The variations in circulating ecdysteroids and juvenile hormones (JH) in Galleria, from the end of the antepenultimate larval stage until emergence of adults, have been determined. The two hormonal families were extracted separately from the same hemolymph sample and quantified by two radioimmunoassays. Juvenile hormone RIA activity was about 35 nM in larvae of the antepenultimate and penultimate stages. It dropped before each molt and increased thereafter. Moreover, it gradually decreased during the last larval instar. In pupae, it was generally low, but it rose drastically during the late pupal development and in young adults. This rise was very much higher in females than in males. Three different RIA-active compounds were found; they were assumed to be JH-I, JH-II, and JH-III according to their retention times in HPLC. The three compounds were present in almost equal concentration in larvae of the penultimate stage: JH-I predominated, however, during the last larval instar. In late pupae, the main hormone was JH-III both in males and in females. There is no clear relationship between ecdysteroid and juvenile hormone changes, except for a female-specific ecdysteroid rise which coincides with the juvenile hormone release in late pupae. This double hormonal stimulation can be involved in the regulation of vitellogenin synthesis and deposition in oocytes.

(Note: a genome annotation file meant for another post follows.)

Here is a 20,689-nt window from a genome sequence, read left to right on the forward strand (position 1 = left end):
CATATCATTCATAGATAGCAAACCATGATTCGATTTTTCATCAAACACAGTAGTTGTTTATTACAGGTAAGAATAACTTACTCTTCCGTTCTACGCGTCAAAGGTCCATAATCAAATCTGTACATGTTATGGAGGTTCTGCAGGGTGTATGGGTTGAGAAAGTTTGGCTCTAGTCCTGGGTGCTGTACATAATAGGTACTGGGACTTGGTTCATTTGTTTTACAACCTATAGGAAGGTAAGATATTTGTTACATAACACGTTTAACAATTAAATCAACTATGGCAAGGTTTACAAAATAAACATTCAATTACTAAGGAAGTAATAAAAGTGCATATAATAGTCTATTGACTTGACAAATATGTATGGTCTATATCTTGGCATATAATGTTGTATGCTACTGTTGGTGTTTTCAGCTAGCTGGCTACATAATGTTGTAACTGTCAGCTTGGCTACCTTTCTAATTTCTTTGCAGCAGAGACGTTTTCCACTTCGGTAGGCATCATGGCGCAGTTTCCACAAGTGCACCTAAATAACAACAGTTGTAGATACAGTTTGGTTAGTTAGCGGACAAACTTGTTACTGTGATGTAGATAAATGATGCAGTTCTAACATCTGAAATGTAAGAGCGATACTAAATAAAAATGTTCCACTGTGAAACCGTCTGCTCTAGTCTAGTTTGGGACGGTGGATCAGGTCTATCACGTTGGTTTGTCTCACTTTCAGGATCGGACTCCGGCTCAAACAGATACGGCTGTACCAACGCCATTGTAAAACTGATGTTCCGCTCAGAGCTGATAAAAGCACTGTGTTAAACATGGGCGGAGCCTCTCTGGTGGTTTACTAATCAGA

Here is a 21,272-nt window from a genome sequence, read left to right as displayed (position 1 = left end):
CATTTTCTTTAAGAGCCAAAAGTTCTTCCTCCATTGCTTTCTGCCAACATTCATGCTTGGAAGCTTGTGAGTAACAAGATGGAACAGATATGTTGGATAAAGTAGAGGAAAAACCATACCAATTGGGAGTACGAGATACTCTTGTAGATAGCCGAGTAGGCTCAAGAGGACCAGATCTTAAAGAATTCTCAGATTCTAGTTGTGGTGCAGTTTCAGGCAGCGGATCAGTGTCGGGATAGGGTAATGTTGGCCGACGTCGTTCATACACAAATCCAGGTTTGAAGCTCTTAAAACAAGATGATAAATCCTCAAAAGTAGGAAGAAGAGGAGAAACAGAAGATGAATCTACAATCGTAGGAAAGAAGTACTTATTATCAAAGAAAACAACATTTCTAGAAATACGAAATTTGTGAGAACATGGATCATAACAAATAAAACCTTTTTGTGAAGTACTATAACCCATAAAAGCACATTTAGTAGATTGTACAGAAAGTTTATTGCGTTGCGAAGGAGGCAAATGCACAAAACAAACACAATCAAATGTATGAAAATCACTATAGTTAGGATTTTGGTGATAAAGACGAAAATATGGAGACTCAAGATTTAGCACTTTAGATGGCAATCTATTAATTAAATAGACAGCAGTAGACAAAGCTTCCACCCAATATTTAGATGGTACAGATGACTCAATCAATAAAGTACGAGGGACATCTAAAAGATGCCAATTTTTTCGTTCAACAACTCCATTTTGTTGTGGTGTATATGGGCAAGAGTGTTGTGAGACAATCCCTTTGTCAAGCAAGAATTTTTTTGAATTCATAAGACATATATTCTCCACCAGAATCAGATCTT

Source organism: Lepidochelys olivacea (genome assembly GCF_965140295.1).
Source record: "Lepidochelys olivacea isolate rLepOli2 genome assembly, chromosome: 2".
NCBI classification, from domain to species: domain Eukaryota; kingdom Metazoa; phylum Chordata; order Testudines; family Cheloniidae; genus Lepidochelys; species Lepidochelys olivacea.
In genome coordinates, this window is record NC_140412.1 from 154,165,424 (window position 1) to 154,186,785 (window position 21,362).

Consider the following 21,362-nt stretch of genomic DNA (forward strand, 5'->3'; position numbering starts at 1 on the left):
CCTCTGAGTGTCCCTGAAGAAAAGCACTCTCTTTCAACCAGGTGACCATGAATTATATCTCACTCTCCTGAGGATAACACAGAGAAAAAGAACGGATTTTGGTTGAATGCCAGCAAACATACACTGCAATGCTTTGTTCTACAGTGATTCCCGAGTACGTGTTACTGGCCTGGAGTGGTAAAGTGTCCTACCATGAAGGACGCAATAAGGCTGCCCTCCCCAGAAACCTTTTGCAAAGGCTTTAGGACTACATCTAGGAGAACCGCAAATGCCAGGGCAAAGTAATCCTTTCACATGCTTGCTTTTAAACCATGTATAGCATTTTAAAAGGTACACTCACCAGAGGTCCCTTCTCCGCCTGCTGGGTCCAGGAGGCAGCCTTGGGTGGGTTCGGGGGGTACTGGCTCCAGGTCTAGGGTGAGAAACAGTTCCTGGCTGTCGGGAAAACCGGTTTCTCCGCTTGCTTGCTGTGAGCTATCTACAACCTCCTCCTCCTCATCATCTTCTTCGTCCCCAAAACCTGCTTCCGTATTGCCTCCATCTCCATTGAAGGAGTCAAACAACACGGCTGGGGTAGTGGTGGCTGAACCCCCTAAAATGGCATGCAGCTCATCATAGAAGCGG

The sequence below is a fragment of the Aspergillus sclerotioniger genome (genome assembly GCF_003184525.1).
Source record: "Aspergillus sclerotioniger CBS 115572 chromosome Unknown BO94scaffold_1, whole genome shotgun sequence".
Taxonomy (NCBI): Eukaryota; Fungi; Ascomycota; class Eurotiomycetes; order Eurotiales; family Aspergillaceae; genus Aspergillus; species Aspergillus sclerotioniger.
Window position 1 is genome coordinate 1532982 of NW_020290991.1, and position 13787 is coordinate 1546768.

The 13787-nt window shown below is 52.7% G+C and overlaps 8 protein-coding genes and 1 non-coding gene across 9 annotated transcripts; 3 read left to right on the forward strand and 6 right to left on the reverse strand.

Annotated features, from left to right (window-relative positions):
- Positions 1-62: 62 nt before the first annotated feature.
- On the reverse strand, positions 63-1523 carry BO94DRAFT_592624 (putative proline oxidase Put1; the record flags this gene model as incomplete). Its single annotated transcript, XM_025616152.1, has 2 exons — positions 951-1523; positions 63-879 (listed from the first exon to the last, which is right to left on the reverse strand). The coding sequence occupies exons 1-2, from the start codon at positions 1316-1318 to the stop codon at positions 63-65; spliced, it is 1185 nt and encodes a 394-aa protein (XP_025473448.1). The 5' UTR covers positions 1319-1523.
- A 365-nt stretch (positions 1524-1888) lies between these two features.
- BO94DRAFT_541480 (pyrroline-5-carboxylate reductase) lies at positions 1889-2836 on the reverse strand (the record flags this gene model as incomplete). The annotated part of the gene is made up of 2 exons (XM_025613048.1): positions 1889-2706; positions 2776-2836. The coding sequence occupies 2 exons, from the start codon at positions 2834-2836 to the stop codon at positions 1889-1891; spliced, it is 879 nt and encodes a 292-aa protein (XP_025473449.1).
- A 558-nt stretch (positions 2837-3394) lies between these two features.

50) During a stressful interval
A) TSH stimulates the adrenal cortex and medulla to secrete acetylcholine.
B) the alpha cells of islets secrete insulin and simultaneously the beta cells of the islets secrete glucagon.
C) ACTH stimulates the adrenal cortex, and neurons of the sympathetic nervous system stimulate the adrenal medulla.
D) the posterior pituitary gland secretes more growth hormones.
E) the calcium levels in the blood are increased due to actions of two antagonistic hormones, epinephrine and norepinephrine.